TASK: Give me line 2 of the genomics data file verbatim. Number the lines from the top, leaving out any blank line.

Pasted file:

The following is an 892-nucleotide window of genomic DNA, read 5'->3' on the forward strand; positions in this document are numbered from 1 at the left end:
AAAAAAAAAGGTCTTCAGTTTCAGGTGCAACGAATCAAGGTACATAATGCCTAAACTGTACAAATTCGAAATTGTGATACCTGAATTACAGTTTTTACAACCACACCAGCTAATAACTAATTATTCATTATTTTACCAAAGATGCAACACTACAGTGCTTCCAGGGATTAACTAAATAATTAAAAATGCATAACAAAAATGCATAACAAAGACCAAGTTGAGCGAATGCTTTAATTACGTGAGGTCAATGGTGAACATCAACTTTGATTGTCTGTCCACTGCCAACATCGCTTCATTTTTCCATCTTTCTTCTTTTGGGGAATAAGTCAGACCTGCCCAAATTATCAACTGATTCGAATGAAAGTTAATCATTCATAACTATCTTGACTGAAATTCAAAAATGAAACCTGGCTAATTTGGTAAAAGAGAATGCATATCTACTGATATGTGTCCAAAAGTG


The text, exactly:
AAAAAAAAAGGTCTTCAGTTTCAGGTGCAACGAATCAAGGTACATAATGCCTAAACTGTACAAATTCGAAATTGTGATACCTGAATTACAGTTTTTACAACCACACCAGCTAATAACTAATTATTCATTATTTTACCAAAGATGCAACACTACAGTGCTTCCAGGGATTAACTAAATAATTAAAAATGCATAACAAAAATGCATAACAAAGACCAAGTTGAGCGAATGCTTTAATTACGTGAGGTCAATGGTGAACATCAACTTTGATTGTCTGTCCACTGCCAACATCGCTTCATTTTTCCATCTTTCTTCTTTTGGGGAATAAGTCAGACCTGCCCAAATTATCAACTGATTCGAATGAAAGTTAATCATTCATAACTATCTTGACTGAAATTCAAAAATGAAACCTGGCTAATTTGGTAAAAGAGAATGCATATCTACTGATATGTGTCCAAAAGTG